“The girls took over and run the stall with their children and it’s going really well. It’s gone from strength to strength and they make wonderful cupcakes! It’s very popular and we regularly run out of what we’re selling!”

Elizabeth has now been baking cakes every month for CAFOD for 31 years. Since its inception in 1986 it has raised an estimated £35,000 – a phenomenal sum.

Elizabeth is modest about the amount that she and the others who helped at the stall have made. “We’re just normal people and that’s our strength,” she said.

The money raised by Elizabeth and all those involved in the stall helps those living in extreme poverty to reach their full potential, regardless of religion or culture, by equipping them with the skills and opportunities to live with dignity, support their families and give something back to their communities.

CAFOD representative in Woking, Martin Brown, said:

“Elizabeth’s dedication to CAFOD is inspirational. Her commitment to helping those in need is remarkable, especially as it so much more than skin deep – she truly cares about the people she is helping as individuals, not just statistics. We are so thankful to her and all those who have been involved in the cake stall over the years, including the new organisers Ruth, Lin and Agata.”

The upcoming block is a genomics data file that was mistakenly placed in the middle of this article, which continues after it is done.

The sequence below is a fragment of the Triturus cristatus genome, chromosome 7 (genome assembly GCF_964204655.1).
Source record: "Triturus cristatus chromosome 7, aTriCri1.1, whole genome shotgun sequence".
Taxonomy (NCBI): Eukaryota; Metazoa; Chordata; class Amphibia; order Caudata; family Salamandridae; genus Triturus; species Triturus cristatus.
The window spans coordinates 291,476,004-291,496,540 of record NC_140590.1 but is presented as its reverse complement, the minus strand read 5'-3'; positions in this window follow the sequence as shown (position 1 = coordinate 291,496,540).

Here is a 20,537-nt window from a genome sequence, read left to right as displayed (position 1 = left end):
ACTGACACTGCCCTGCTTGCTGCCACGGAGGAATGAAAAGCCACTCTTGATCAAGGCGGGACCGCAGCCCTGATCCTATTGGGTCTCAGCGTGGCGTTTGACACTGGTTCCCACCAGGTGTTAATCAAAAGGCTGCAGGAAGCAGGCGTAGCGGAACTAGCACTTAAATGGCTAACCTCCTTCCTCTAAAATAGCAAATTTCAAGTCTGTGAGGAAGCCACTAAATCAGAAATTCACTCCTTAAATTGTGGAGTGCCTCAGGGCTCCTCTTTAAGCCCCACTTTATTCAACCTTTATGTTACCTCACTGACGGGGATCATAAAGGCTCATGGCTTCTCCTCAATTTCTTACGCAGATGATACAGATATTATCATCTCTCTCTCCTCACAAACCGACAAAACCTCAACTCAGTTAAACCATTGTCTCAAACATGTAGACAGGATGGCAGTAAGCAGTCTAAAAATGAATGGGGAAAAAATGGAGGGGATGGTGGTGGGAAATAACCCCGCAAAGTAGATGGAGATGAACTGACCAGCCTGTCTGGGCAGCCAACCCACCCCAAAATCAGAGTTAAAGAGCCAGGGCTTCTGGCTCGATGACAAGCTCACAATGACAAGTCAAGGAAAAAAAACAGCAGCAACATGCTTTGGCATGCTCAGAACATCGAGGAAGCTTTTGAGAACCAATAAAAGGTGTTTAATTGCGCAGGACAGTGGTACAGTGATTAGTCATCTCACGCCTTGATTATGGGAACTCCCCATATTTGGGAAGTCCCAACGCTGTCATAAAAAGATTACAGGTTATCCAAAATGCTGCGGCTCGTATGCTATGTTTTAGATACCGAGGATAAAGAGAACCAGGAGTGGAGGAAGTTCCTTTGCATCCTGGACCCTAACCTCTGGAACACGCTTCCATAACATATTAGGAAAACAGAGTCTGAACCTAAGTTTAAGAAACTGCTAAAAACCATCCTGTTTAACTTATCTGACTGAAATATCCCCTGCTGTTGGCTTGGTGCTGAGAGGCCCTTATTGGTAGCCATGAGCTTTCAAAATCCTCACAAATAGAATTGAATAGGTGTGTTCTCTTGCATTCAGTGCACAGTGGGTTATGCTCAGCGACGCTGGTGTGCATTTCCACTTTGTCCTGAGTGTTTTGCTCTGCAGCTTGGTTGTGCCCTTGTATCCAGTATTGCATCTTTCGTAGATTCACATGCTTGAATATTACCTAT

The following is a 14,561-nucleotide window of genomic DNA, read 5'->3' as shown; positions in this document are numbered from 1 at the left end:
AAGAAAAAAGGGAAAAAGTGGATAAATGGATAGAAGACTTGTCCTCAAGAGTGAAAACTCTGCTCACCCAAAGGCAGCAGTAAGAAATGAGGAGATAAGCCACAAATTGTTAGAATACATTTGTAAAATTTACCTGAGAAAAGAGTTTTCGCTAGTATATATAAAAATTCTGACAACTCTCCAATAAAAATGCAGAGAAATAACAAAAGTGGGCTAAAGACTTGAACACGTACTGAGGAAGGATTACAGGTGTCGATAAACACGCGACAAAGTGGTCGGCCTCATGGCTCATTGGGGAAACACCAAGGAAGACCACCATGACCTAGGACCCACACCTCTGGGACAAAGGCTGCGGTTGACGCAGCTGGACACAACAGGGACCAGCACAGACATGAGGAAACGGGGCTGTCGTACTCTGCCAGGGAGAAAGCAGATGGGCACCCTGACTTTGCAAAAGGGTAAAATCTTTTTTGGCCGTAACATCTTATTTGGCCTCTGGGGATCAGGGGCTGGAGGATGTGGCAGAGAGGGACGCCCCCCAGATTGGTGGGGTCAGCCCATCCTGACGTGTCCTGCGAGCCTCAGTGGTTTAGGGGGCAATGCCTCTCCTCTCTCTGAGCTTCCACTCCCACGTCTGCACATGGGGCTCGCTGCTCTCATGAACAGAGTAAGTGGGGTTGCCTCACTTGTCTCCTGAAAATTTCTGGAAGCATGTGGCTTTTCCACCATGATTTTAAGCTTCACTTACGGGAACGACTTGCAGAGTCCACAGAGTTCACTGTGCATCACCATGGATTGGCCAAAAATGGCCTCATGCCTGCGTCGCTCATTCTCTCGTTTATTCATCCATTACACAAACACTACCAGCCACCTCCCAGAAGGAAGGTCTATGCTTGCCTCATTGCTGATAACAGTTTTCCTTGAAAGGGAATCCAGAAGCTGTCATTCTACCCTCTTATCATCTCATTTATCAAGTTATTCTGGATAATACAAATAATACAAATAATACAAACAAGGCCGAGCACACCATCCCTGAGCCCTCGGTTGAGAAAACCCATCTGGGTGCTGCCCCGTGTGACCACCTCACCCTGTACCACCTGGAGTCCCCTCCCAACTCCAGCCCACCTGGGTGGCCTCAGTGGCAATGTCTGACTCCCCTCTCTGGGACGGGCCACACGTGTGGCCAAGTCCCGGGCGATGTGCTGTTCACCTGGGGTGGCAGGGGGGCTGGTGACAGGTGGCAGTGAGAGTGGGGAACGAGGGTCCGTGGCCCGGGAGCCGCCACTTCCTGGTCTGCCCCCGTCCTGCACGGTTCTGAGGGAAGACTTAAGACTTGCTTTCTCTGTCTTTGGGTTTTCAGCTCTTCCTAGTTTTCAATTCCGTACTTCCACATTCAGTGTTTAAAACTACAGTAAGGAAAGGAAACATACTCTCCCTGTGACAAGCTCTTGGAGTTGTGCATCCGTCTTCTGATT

Thursday, 13 July 2017

Arundel Man Ordained a Deacon in Rome on the Road to Priesthood

Deacon Tristan Cranfield (front left) post-diaconal ordination with 5 other men ordained
at the same time by Bishop Terence Drainey
On Wednesday 12 July in the church of Our Lady of the Snows, Villa Palazzola, Rocca di Papa, Rome in Italy Tristan Cranfield from Arundel & Brighton Diocese, and indeed from the Cathedral town of Arundel itself, was ordained by Bishop Terrence Drainey to the diaconate along with four other men from English Diocese and one from Sweden.

Tristan is currently a seminarian at the Venerable English College and studying at one of the Catholic Universities in Rome. Following his ordination as a Deacon he will spend sometime in a parish in the Diocese this summer before returning to Rome for his final year of study and priestly ordination in Arundel Cathedral in 2018.